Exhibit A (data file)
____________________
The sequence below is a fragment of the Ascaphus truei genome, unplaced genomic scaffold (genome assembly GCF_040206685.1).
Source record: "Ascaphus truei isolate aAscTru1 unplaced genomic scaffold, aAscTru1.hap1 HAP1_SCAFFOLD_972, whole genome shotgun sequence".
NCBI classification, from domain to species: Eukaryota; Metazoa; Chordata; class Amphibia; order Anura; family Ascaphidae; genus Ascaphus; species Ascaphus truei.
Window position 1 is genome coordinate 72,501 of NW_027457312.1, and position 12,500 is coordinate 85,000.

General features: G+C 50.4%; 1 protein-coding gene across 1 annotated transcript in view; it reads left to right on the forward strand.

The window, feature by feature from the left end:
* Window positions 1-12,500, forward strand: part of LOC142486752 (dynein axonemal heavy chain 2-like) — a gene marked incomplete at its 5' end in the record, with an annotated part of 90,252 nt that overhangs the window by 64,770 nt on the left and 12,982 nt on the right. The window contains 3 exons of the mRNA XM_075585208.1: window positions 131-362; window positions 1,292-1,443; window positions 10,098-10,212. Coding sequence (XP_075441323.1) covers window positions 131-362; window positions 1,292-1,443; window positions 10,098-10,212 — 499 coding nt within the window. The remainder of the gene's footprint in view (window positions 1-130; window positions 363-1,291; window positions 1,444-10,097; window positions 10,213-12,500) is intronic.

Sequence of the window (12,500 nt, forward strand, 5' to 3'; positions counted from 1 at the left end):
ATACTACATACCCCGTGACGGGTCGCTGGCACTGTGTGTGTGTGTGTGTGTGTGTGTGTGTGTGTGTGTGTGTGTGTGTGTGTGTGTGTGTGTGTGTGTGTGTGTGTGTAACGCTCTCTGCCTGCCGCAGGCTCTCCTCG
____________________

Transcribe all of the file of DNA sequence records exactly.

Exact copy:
The sequence below is a fragment of the Ascaphus truei genome, unplaced genomic scaffold (genome assembly GCF_040206685.1).
Source record: "Ascaphus truei isolate aAscTru1 unplaced genomic scaffold, aAscTru1.hap1 HAP1_SCAFFOLD_972, whole genome shotgun sequence".
NCBI classification, from domain to species: Eukaryota; Metazoa; Chordata; class Amphibia; order Anura; family Ascaphidae; genus Ascaphus; species Ascaphus truei.
Window position 1 is genome coordinate 72,501 of NW_027457312.1, and position 12,500 is coordinate 85,000.

General features: G+C 50.4%; 1 protein-coding gene across 1 annotated transcript in view; it reads left to right on the forward strand.

The window, feature by feature from the left end:
* Window positions 1-12,500, forward strand: part of LOC142486752 (dynein axonemal heavy chain 2-like) — a gene marked incomplete at its 5' end in the record, with an annotated part of 90,252 nt that overhangs the window by 64,770 nt on the left and 12,982 nt on the right. The window contains 3 exons of the mRNA XM_075585208.1: window positions 131-362; window positions 1,292-1,443; window positions 10,098-10,212. Coding sequence (XP_075441323.1) covers window positions 131-362; window positions 1,292-1,443; window positions 10,098-10,212 — 499 coding nt within the window. The remainder of the gene's footprint in view (window positions 1-130; window positions 363-1,291; window positions 1,444-10,097; window positions 10,213-12,500) is intronic.

Sequence of the window (12,500 nt, forward strand, 5' to 3'; positions counted from 1 at the left end):
ATACTACATACCCCGTGACGGGTCGCTGGCACTGTGTGTGTGTGTGTGTGTGTGTGTGTGTGTGTGTGTGTGTGTGTGTGTGTGTGTGTGTGTGTGTGTGTGTGTGTGTAACGCTCTCTGCCTGCCGCAGGCTCTCCTCG